Unfortunately, carpetbaggers selling a great society still exist some forty years later; some as intimidating and as mesmerizing as filmdom’s Elmer Gantry…perhaps that classic should be written into the curriculum for the junior high level.  I say junior high because of the great number of emotions and popular fads that tend to distract an already difficult and distracting decade for teenagers.

Sadly, one needn’t research Hollywood’s files to recognize the DNA of carpetbaggers.  They exist in current pop culture as well as political arenas; unfortunately, the more fantastic the dog and pony show, the more effective; especially on the lesser educated masses.

How our country has cheated our native born youth is despicable.  My assumption that all American children had access to an excellent education was quickly corrected once I experienced some conversations in a nation-wide call center. For over ten years, I discovered an ever decreasing, socially inept group of individuals from all races and ethnicities (no one region of our country was left untouched). Sadly, on any given day a number of calls would display the following traits:

Ignorant; these individuals thru no fault of their own could not read at a third grade level; they often struggled to read the manuals and, in some cases, had to be walked through the simplest instructions.  Funny how polite and thankful they could be…

Stupid; these individuals had, to their own credit, honed a “you can’t teach me anything; I already know” attitude; odd that several of them were degreed and in the professions; their natural layman’s sixth sense had been woefully affected by too many tight neck ties …

Illiterate; these individuals were often harder to discern; one had to listen carefully; then, when they walked through the step by step instructions referencing only the illustrations, it was at that point the light bulb went on! One realized just how dependent they were on others to survive in our written word world.  They rarely admitted their inability; often, they profusely thanked me for being so patient.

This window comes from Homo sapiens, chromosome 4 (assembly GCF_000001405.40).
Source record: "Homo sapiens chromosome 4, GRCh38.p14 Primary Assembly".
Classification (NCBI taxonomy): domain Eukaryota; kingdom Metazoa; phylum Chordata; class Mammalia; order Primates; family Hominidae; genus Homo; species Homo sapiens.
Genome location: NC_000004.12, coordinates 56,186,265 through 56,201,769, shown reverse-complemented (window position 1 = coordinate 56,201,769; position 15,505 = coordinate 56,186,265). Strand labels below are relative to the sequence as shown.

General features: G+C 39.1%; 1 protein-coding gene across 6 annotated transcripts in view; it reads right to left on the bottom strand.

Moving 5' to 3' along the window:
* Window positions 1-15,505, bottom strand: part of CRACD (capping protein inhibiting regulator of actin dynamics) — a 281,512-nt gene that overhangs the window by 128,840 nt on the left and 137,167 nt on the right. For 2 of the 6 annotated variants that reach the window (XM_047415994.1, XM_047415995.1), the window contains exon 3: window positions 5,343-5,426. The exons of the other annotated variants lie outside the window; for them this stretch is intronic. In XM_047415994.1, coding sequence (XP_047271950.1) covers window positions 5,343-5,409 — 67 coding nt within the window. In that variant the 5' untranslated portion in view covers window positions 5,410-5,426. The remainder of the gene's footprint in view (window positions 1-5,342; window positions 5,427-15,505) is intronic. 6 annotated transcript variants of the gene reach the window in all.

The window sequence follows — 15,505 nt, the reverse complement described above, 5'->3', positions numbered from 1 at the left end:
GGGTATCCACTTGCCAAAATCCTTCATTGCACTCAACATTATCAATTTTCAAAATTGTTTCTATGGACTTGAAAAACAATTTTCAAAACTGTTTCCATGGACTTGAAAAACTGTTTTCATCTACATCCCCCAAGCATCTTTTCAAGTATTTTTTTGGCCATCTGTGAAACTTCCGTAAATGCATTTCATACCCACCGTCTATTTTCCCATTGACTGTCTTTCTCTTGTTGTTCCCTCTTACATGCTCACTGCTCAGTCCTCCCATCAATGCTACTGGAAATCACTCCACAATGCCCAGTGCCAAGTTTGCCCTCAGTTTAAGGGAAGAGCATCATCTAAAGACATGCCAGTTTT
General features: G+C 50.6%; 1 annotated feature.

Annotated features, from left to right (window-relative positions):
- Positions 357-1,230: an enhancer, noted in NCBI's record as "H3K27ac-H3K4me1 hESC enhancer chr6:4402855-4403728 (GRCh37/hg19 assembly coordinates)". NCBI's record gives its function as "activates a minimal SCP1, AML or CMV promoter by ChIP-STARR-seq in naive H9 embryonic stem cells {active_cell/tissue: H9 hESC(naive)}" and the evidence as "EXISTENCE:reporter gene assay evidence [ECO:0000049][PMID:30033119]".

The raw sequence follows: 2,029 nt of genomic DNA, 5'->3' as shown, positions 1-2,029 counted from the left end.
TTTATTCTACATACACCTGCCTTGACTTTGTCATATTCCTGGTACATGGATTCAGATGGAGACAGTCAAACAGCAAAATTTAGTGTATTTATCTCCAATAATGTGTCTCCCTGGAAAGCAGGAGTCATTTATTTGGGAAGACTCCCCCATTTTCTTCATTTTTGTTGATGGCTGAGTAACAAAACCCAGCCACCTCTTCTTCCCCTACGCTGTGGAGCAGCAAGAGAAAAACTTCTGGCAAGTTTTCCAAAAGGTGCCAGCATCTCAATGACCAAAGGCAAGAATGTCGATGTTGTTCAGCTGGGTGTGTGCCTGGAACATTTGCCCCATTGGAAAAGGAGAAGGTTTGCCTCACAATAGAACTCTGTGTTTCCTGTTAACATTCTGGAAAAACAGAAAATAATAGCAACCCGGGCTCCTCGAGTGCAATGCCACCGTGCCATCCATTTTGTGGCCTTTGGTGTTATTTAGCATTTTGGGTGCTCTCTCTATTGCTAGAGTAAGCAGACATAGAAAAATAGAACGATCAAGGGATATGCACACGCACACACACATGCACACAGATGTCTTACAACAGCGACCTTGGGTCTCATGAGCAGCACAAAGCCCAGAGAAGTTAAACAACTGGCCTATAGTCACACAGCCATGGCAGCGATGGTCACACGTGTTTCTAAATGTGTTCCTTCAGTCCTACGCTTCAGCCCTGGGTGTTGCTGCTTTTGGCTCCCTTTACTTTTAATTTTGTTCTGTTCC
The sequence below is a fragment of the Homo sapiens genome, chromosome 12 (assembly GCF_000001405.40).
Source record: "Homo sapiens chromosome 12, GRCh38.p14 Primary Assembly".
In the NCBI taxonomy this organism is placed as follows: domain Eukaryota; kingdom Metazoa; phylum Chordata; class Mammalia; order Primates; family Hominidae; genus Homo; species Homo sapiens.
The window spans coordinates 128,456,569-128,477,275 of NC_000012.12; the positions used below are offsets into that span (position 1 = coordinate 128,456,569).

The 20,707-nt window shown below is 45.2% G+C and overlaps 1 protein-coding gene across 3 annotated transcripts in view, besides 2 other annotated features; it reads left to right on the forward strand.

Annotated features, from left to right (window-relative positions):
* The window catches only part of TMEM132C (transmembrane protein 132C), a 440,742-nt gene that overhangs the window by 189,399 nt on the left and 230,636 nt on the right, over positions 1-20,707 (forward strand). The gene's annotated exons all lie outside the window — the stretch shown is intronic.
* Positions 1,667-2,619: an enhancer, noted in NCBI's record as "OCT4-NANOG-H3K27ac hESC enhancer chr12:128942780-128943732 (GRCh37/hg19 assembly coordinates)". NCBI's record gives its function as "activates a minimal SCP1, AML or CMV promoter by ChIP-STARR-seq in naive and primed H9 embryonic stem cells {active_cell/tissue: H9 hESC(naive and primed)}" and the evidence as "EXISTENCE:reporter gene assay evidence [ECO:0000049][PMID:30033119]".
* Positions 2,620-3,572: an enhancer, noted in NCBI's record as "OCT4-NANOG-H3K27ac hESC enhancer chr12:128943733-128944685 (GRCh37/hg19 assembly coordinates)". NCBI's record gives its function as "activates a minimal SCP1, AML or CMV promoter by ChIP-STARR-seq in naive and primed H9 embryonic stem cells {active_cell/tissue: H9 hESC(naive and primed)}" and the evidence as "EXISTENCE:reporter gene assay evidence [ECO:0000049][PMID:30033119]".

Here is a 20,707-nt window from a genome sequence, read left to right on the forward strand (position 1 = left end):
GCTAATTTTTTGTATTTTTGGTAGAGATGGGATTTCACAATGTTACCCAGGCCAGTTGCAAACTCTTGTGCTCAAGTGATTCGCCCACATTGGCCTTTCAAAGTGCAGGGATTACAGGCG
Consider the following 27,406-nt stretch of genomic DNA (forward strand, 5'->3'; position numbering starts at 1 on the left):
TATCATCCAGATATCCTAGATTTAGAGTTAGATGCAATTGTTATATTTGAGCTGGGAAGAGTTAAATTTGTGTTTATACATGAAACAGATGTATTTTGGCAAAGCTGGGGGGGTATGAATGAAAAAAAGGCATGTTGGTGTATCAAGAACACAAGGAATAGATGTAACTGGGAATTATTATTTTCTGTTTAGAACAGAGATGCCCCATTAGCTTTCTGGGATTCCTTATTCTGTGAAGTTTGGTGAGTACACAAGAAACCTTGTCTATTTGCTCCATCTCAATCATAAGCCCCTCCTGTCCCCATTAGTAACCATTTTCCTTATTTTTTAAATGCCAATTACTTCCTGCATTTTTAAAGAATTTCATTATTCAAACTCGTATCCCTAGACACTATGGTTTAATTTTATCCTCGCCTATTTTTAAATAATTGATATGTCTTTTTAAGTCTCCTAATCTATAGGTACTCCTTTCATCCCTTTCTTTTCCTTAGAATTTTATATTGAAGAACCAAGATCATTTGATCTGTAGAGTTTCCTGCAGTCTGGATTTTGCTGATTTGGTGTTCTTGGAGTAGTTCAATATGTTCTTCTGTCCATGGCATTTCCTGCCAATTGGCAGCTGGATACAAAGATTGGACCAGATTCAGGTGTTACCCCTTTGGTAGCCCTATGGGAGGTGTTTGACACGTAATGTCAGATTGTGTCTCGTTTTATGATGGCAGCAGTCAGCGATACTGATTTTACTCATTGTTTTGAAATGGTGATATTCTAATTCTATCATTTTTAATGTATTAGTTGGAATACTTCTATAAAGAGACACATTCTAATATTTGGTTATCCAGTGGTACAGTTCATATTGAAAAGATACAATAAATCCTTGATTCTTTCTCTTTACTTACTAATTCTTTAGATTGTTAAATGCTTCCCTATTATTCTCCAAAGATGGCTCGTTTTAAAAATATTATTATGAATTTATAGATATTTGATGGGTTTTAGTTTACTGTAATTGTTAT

Uncivil; in this group, individuals could sling insults and four letter words at an incredible speed! They hurled them at both men and women representatives (they were extremely even-handed in their brusque manner).  As the years passed, their language (always unprintable) increased beyond incredible!!!

Apparently, arrogance has slowly replaced much of the civility of social graces; like mob rule. Supported by a group mentality, a bad attitude offers not only strength in numbers but also bi-partisan money-making opportunities by keeping victims at hand.  A few irresponsible individuals in protest, available to argue their talking point entitlements, make for great drama, especially on YouTube.

Perhaps we need to redefine the term: Affirmative Action.

Let America’s citizenry affirm:

  • That legal Americans only (by birth or process of naturalization) can work to further their education.
  • Let the border states uphold both their own states’ laws and the constitutional republic’s laws.
  • When possible, subject captured illegals to either deportation or community service – let them work for the money our country gives them in hospital care and other program services.

We have youth of all ethnic groups that were born here.  They are being used, demeaned, and ignored while politicians clamor for this year’s electoral votes.  I am appalled that we are still cheating the youth of this country, just because they do not meet the “hot minority of the moment”.

You are being used by politically savvy mouthpieces… wake up! Demand better! Or, better yet, leave the party and vote independently…YOUR voice of disgust and embarrassment over these political hacks must be heard!

We don’t need Spain sending representatives over to count our ballot boxes.  We need upstanding citizens answering to their local county clerk and volunteering to count the ballots.  If you remember nothing else, a constitutional republic begins with WE THE PEOPLE.  Exert your independent voice and get involved before your citizenship is declared moot.